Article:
Sunday 8 December 2019

Outram Community Hospital opens next to Singapore General Hospital

It has facilities resembling a public estate to help patients adapt before returning home
By Aw Cheng Wei, The Sunday Times, 8 Dec 2019

The Republic's ninth community hospital was opened yesterday in Outram, the first community hospital providing step-down care in southern Singapore where government figures show there is a higher proportion of patients aged 65 years and older.

Outram Community Hospital (OCH) has been designed and furnished to resemble a public estate, so patients can learn how to adapt before they return home.

For example, the hospital has facilities that resemble the interiors of buses and trains, for patients to learn to navigate the public transport system using a wheelchair.

When the hospital is fully opened over the next three years, it will add 545 beds to the healthcare system, the Health Ministry said.

Speaking at its soft opening, Senior Minister of State for Law and Health Edwin Tong said hospitals are seeing more frail patients who require a longer period of care.

Community hospitals, he added, play the important role of enabling patients to recover their functions and assist them to transit easier from acute hospitals to home.

Patients at OCH can perform rehabilitation exercises at the hospital's rooftop garden, where they can work on navigating different terrain such as stairs, slopes and rocky paths. There are also simulated pedestrian crossings there.

Retired cashier Tng Sai Choo, 76, chose to recuperate at OCH after her knee replacement surgery last month because it is closer to her five-room flat in Telok Blangah, where she lives with her nephew and his wife.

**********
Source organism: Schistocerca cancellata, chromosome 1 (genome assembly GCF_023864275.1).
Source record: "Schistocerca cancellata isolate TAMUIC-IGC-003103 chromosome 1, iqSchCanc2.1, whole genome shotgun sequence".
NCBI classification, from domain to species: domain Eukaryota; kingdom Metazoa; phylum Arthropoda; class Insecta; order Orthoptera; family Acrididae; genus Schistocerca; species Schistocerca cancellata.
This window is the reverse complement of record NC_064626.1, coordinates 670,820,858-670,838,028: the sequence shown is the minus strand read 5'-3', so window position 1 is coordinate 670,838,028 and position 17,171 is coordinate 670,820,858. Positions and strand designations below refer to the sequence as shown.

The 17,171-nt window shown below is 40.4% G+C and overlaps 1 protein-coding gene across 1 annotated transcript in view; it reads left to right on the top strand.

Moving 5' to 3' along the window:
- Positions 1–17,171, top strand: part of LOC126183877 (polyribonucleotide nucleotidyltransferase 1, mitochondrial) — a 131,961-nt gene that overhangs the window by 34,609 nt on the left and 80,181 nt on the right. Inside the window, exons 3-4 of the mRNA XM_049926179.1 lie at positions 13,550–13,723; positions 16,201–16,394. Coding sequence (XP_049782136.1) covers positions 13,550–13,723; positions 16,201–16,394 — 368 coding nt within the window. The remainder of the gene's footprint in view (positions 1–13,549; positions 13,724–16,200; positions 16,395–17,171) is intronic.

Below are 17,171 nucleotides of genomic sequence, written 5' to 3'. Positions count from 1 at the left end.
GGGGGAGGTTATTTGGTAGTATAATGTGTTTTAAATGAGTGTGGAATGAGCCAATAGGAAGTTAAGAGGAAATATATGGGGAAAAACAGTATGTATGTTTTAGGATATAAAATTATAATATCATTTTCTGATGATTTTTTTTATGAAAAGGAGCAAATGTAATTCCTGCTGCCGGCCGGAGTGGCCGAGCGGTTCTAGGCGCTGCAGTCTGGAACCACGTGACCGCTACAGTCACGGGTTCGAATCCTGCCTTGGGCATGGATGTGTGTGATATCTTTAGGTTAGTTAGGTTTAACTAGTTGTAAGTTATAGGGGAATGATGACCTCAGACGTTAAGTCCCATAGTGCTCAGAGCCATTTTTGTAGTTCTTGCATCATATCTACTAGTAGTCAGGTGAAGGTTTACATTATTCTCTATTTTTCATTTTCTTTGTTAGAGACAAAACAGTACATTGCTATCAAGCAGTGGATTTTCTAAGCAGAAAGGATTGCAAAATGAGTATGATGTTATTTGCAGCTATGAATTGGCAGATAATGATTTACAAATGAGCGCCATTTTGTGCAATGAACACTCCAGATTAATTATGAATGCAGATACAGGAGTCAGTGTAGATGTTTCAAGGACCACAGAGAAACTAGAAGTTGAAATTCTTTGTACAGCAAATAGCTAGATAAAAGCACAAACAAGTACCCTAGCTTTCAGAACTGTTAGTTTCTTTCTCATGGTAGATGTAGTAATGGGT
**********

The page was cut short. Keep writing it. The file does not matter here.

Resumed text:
She is expected to be discharged by the middle of this month.

Her other option was to go to Bright Vision Hospital off Yio Chu Kang Road, a choice that would have added 30 minutes in travelling time for her sister Thng Lay Choo.

Ms Tng, who is single and works part-time at a McDonald's outlet in Alexandra Retail Centre, said in Mandarin: "My siblings live near my block, and it is easier for them to visit me at Outram Community Hospital."

Madam Thng, 63, a retired principal of a kindergarten, said: "I visit my sister almost every day... This hospital is more convenient to get to for me."

At the hospital's groundbreaking ceremony in 2015, Health Minister Gan Kim Yong had said that the Bukit Merah area, which the hospital is close to, has the second-highest number of residents aged 65 and above in Singapore.

The profile of patients visiting Singapore General Hospital (SGH) is also getting older, he had said then. About 40 per cent or 32,000 of SGH's inpatient discharges involved patients aged 65 and above.

Mr Tong said that inpatient hospitalisation was often episodic and short when the population was younger so the Government concentrated its efforts on building acute hospitals.

But as the population ages, the Government is responding by building community hospitals to meet changing healthcare needs.

SingHealth Community Hospital's chief executive Margaret Lee said that OCH's close proximity to SGH can help members of its care team familiarise themselves with incoming patients' conditions.